Quinn: "These individuals are very coachable. They want to suck up information from the coaches and older players. The environment they find themselves in helps them to improve. When I get these young players, I give them a chance to play and I don't sit them on the bench. If you don't give them a chance to play, you won't find out how they can perform under pressure."

Are there other players on the farm who could become regular Leafs next season?

Quinn: "We think so. There is Andy Wozniewski and also young Ben Ondrus, a Darcy Tucker-type player. He is an attitude player. I also like his skill level. Young Brendon Bell has a chance and so do Ian White and Jeremy Williams."

Do you have any discussions with John Ferguson about trade prospects?

Quinn: "Fergie leads all the discussions. It's his territory. As a general manager, you do that every day. He assembles his own team. I suppose you could get adamant as a coach and say that you don't want to use this or that player, but John is pretty knowledgeable. He also has Mike Penny (assistant GM) to talk to. In fact, all the young players we see now with the big team have been under Mike Penny's umbrella."

Traditionally, you are known as a coach who likes to mix his lines all the time. Take Mats Sundin, for instance. He seems to have a revolving door for wingers. Moreso this year. Why?

Quinn: "As coach, you are constantly looking for something better. If it works, okay. If it doesn't, you try something else.

Players don't mind the mixing of lines, providing it works. Most changes are made either because of injuries or because something is not working. That's when you try to find something that works. Sometime you make changes to avoid certain opposing checkers."

You are not known as a coach who likes matching lines. Other teams do. Why not the Leafs?

Quinn: "The truth is that I do match lines. I often used the same defensive pair with one of our centres, in which case I may change the wingers. The three players I want on the ice in certain situations are two certain defenceman and a certain centreman. Sometime you do it to escape opposing checking."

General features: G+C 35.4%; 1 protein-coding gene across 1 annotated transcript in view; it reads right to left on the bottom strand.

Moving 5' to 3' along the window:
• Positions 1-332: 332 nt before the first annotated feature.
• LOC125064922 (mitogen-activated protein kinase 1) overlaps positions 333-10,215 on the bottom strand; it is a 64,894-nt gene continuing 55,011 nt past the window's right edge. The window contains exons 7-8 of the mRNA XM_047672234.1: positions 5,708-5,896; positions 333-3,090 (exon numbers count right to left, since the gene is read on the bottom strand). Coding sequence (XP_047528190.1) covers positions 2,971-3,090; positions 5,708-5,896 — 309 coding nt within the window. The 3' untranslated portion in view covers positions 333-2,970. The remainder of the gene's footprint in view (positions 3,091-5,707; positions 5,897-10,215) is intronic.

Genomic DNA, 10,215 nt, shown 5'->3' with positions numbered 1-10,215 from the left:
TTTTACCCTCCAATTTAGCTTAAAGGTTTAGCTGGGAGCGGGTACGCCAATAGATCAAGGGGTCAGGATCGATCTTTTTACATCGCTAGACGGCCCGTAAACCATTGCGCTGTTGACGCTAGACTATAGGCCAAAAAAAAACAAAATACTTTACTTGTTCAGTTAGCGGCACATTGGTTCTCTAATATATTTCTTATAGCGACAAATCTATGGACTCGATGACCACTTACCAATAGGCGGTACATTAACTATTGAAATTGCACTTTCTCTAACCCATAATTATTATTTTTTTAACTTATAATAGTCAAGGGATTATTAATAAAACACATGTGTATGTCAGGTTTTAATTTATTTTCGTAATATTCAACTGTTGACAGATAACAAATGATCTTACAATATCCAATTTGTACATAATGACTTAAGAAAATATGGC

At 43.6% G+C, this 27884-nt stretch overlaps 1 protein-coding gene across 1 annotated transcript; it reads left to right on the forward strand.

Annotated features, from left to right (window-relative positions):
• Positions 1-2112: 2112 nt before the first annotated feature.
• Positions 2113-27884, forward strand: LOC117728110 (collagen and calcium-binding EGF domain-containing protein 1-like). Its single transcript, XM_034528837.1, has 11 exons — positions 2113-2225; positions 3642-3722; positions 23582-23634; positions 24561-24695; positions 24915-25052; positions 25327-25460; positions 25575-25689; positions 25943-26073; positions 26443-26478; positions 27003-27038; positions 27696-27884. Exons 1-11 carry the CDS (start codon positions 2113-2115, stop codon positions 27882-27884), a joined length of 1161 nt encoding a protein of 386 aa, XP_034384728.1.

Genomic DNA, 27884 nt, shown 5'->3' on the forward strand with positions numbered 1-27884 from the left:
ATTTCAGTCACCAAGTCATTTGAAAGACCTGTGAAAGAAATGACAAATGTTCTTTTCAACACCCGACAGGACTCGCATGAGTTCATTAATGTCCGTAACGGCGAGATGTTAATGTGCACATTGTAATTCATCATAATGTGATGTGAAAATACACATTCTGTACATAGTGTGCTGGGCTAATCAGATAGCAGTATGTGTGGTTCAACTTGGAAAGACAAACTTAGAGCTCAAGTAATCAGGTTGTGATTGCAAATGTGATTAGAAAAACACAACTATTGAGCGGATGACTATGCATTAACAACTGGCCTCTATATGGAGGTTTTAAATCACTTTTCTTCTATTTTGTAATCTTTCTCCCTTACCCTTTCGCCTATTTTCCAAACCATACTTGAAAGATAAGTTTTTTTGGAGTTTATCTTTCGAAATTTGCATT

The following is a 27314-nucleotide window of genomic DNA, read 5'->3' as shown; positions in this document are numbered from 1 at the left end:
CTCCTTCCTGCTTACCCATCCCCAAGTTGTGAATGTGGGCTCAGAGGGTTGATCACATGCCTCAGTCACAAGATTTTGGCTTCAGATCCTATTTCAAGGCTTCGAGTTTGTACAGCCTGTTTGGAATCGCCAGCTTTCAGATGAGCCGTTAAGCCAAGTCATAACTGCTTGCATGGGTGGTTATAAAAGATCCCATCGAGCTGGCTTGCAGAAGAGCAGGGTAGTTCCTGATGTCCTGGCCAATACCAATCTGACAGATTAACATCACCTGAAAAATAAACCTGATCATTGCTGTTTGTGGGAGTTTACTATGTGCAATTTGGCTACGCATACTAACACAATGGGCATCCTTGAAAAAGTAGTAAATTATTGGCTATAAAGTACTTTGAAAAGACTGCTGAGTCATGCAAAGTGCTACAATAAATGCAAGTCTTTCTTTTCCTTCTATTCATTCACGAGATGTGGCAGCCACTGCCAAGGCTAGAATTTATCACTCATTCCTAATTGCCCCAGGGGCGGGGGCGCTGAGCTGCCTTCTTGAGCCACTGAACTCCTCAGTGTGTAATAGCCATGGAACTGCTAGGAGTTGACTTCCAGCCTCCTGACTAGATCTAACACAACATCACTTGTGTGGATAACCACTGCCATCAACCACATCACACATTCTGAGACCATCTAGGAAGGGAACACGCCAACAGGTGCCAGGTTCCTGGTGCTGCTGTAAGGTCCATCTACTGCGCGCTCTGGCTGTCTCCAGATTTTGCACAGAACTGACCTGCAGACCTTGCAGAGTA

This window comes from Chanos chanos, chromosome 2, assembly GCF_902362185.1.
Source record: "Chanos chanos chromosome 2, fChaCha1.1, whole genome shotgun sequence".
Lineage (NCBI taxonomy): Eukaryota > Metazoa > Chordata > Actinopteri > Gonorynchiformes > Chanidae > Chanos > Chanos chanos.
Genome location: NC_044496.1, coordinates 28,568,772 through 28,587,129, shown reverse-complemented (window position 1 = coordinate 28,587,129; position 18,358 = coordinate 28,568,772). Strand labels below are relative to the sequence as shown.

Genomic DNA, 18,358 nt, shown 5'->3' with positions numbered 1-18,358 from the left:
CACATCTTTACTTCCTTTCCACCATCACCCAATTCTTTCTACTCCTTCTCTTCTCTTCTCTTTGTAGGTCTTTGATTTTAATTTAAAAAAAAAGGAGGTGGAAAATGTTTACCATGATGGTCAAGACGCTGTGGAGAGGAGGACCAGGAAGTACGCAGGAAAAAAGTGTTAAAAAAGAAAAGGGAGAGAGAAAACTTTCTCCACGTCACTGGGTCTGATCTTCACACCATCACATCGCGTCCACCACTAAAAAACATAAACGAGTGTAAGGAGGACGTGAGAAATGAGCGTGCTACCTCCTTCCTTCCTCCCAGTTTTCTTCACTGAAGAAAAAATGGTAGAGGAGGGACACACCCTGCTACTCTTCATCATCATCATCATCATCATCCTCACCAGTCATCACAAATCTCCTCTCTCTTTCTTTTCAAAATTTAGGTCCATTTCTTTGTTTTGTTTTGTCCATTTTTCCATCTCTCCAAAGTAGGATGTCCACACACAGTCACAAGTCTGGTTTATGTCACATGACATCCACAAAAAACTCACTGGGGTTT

When you have a couple of extra days for practices that usually last 60 to 90 minutes, what do you work on? Does the tempo change during the season?

Quinn: "Our players like tempo drills. Sometime you call them no-brainers. I like to use thinking workouts and change the tempo so the players learn to think through certain situations. Hopefully, it gets the right response from the players. Some drills may not have that tempo, but they help the players to make the right decision. We also have workouts off the ice. That's when we work on a power fitness system for better conditioning."

How many points will it take for the Leafs to make the playoffs this season?

Quinn: "It's a lot harder to predict with the new three-point system. Traditionally, you figure you can make the playoffs with, say, 90 points. Now it could be 100 or even 105. If our players follow the team system and pay attention to what they have learned, we have a good chance of making the playoffs and advancing once we are in."

Leafs fans hardly can wait.

In the second installment of a three-part series, Sun Corporate Sports Editor George Gross talks to Pat Quinn -- the Maple Leafs coach. Next Sunday, the series concludes with Pat Quinn -- the family man.